Episode 17: Legacy of Terror
Aired February 14 1975
US / 50 minutes / color / Francy, Universal, ABC Dir: Don McDougall Pr: Cy Chermak Scr: Arthur Rowe Cine: Ronald W. Browne Cast: Darren McGavin, Simon Oakland, Ramon Bieri, Pippa Scott, Sorrell Booke, Victor Campos, Jack Grinnage, Erik Estrada, Carlos Romero, Udana Power, Sondra Currie, Cal Bartlett, Ernesto Macias, Robert Casper, Mina Vasquez, Dorrie Thomson, Merrie Lynn Ross, Scott Douglas, Craig R. Baxley, Mickey Gilbert.
Four “heroes” are savagely murdered and their hearts cut out: footballer Lenny Strahan (doesn’t appear), war hero Staff Sergeant Rolf Anderson (Baxley), pioneering female USAF officer Captain Madge Timmins (Power) and award-winning cop Earl Lyons (Bartlett).
Udana Power as Captain Madge Timmins.
Feisty investigative journalist Carl Kolchak (McGavin) traces all this activity to the mummy of bloodlusting ancient Aztec demigod Nanautzin (Gilbert), now stored in the basement of the chichi Sherwood Hotel. Professor Jaime Rodriguez (Campos) points Kolchak’s sleuthery in the direction of the Aztec millennium, scheduled for 2027, when Nanautzin will re-establish the cruel Aztec empire. Every 52 years before then there’s been a series of five human sacrifices: four unwilling heroes and then a final willing victim, treated to a year of lotus-eating and luxury beforehand.
Victor Campos as Professor Jaime Rodriguez.
Kolchak knows at once who this will be: talentless Pepe Torres (Estrada), bizarrely installed as vice-president of the Sherwood Hotel, showered with money, and supplied with three beautiful “personal staff”—Lona (Thomson), Nina (Ross) and Vicky (Currie).
Sondra Currie as concubine Vicky.
Ramon Bieri returns as the fulminating cop, but this time he’s Captain Webster rather than, as in episode 8, Captain Joe Baker. Sorrell Booke cameos as a taxidermist whom Kolchak consults, Mr. Eddy, and Pippa Scott plays the Sherwood’s PR flack Tillie Jones.
Sorrell Booke as taxidermist Mr. Eddy.
Pippa Scott as publicist Tillie Jones.
Clearly the makers put some effort into this, especially the culminatory sequence in a deserted sports arena, but the overall silliness transcends all persuasions that we should take it seriously.
Erik Estrada as the voluntary sacrifice Pepe Torres.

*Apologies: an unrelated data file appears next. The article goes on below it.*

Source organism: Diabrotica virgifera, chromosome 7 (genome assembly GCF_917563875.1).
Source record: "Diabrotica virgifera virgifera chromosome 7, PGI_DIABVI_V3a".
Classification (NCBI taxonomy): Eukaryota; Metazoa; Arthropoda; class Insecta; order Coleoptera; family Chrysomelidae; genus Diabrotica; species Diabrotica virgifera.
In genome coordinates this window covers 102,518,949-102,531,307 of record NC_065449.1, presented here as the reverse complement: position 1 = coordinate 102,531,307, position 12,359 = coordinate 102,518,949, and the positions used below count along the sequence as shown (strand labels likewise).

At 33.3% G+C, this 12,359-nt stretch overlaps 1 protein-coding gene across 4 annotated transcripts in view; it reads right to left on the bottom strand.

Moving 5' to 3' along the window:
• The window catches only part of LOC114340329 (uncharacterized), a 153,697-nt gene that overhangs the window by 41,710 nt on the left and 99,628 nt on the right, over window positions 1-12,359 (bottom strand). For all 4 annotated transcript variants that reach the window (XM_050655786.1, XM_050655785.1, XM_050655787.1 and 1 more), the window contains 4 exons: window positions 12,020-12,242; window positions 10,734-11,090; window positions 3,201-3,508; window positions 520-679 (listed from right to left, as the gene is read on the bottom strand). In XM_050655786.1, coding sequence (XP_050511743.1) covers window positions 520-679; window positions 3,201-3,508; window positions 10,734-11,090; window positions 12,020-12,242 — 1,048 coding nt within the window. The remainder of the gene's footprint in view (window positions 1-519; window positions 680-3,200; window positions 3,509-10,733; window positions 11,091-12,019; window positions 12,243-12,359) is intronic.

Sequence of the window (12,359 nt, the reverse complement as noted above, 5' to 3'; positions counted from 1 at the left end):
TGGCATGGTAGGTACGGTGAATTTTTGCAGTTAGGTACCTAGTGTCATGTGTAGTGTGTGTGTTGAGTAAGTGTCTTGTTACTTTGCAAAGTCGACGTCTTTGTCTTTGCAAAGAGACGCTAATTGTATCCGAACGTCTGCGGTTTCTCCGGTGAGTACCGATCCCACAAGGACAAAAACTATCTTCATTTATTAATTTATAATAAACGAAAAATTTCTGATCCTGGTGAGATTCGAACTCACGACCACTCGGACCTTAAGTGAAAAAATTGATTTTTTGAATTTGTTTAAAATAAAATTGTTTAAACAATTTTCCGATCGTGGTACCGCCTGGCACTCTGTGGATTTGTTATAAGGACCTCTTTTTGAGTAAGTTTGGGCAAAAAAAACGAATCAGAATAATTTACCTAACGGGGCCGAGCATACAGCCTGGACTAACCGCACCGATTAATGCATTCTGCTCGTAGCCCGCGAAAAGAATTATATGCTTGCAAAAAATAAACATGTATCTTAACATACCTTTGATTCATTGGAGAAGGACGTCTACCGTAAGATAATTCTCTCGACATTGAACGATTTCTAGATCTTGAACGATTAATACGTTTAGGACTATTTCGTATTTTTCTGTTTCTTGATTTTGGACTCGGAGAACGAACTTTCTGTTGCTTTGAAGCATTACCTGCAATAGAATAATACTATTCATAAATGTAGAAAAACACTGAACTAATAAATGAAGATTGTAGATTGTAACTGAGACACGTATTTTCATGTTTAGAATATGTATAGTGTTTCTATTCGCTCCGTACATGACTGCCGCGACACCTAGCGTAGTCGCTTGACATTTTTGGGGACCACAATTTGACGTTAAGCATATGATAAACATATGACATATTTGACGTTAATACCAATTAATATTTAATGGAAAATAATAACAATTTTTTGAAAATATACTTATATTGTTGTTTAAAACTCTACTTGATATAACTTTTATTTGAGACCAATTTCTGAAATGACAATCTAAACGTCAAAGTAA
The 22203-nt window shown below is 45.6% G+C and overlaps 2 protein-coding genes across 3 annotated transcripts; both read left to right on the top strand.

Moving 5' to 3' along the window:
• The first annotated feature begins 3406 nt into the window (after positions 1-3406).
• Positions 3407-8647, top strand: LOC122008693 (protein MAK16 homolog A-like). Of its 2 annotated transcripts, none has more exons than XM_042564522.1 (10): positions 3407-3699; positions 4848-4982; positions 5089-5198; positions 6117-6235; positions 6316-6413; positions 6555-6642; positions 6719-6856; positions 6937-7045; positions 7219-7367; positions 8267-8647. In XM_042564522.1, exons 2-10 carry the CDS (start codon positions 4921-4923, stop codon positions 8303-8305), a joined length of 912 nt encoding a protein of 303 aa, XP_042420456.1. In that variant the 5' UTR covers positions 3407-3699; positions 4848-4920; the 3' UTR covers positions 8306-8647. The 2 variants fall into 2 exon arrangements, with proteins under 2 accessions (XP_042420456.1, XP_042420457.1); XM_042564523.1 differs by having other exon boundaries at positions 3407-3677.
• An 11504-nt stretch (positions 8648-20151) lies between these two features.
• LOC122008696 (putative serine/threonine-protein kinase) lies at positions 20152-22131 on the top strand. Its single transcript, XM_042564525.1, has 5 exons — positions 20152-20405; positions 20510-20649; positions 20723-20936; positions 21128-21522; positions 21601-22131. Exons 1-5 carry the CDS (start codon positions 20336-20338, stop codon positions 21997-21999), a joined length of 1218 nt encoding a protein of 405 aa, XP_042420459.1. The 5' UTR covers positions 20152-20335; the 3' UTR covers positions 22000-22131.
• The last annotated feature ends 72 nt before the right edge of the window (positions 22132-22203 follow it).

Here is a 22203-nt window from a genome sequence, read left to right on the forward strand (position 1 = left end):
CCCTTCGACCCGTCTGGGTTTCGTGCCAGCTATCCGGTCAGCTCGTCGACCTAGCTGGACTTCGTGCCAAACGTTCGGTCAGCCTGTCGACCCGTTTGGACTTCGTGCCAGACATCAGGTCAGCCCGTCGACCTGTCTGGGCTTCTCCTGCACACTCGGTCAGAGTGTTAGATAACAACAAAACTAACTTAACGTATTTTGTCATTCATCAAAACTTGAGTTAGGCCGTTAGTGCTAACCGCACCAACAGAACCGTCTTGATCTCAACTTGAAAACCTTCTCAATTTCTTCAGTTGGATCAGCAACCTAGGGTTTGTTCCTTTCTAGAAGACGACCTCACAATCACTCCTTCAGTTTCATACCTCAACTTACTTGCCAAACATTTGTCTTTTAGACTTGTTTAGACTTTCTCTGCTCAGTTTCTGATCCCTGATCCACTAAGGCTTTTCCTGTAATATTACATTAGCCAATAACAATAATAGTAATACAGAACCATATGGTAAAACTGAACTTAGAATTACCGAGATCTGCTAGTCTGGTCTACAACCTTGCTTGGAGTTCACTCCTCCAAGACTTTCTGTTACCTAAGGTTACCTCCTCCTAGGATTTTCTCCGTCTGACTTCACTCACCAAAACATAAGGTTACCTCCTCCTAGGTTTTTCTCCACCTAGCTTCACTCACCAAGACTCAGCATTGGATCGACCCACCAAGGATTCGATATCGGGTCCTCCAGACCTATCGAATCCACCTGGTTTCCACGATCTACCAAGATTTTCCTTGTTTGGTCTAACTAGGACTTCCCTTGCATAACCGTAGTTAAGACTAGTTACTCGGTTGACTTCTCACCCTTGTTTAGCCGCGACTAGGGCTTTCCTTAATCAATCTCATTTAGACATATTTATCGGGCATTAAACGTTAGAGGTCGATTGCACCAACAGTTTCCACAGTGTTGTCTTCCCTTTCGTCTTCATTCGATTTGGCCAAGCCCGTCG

Episode 18: The Knightly Murders
Aired March 7 1975
US / 50 minutes / color / Francy, Universal, ABC Dir: Vincent McEveety Pr: Cy Chermak Scr: Michael Kozoll, David Chase Story: Paul Magistretti Cine: Ronald W. Browne Cast: Darren McGavin, Simon Oakland, John Dehner, Hans Conried, Robert Emhardt, Jeff Donnell, Jack Grinnage, Shug Fisher, Lieux Dressler, Bryan O’Byrne, Sidney Clute, Gregg Palmer, Ed McCready, Alyscia Maxwell, Jim Drum, Don Carter, William O’Connell.
In a string of murders across Chicago, people are being knocked off using medieval weaponry—a crossbow bolt, a morningstar, etc. Dedicated investigative journalist Carl Kolchak (McGavin) traces the crimes back to the Hydecker Museum and its collection of knightly accouterments, curated by snooty Mendel Boggs (Conried).
Hans Conreid as museum curator Mendel Boggs.
It seems the spirit of monstrous yet puritanical 13th-century French aristocrat Guy de Metancourt is outraged over the plans of tycoon Brewster Hocking (O’Connell), abetted by interior designer Minerva Musso (Dressler), to jazz the place up a bit with dancing and booze.
Lieux Dressler as interior designer Minerva Musso.
Jeff Donnell, a site favorite, has alas only a very small part here, as Maura, wife and business partner of dubious coat-of-arms dealer Roger (Emhardt). Lieux Dressler has and is tremendous fun as the dahling interior designer, and Bryan O’Byrne entertains as the deceased Hocking’s butler, Charles Johnson.
Jeff Donnell as Maura and Robert Emhardt as Roger.
Bryan O’Byrne as stuffy butler Charles Jackson.
For once the cop with whom Kolchak has to deal, Captain Vernon Rausch (Dehner), isn’t obstreperous: instead he’s over-educated (Kolchak’s phrase) and prone to prolixity, perhaps one might say verbose, or (dare I add) loquacious, yea, one might almost (if uncharitable) deem him to be a soupçon on the grandisonian side . . .
John Dehner as Captain Vernon Rausch.
By this stage of the series everything seems to be being played for laughs—there’s even humor derived from the onscreen murder of Minerva Musso and the final battle between Kolchak and the Klanking Killer. The results are on occasion genuinely funny—Dehner’s Captain Rausch is a great comic creation—but thighslapping mirth isn’t really what we came to the Kolchak series for.
Episode 19: The Youth Killer
Aired March 14 1975
US / 50 minutes / color / Francy, Universal, ABC Dir: Don McDougall Pr: Cy Chermak Scr: Rudolph Borchert Cine: Ronald W. Browne Cast: Darren McGavin, Simon Oakland, Cathy Lee Crosby, Dwayne Hickman, Kathleen Freeman, Demosthenes (i.e., George Savalas), Jack Grinnage, Ruth McDevitt, John Fiedler, Eddie Firestone, Michael Richardson, Penny Santon, James Murtaugh, James Ingersoll, Reb Brown, Joss White.
Cathy Lee Crosby as eternally youthful Helen Surtees.
Drawing on the powers of the full moon and what looks like a plate of steaming hot takeaway, Helen Surtees (Crosby), owner of the Max Match computer-dating service, is using the company to identify perfect physical specimens whom she can sacrifice to the goddess Hecate in return for eternal youth for herself; the process also removes unsightly eye bags. In fact, as intrepid investigative journalist Carl Kolchak (McGavin) learns from his ex-academia taxi-driving pal Kaz (George Savalas, billed here as Demosthenes), she’s probably Helen of Troy, because “She resembles every statue of Helen I’ve ever seen.”
George Savalas as Kaz.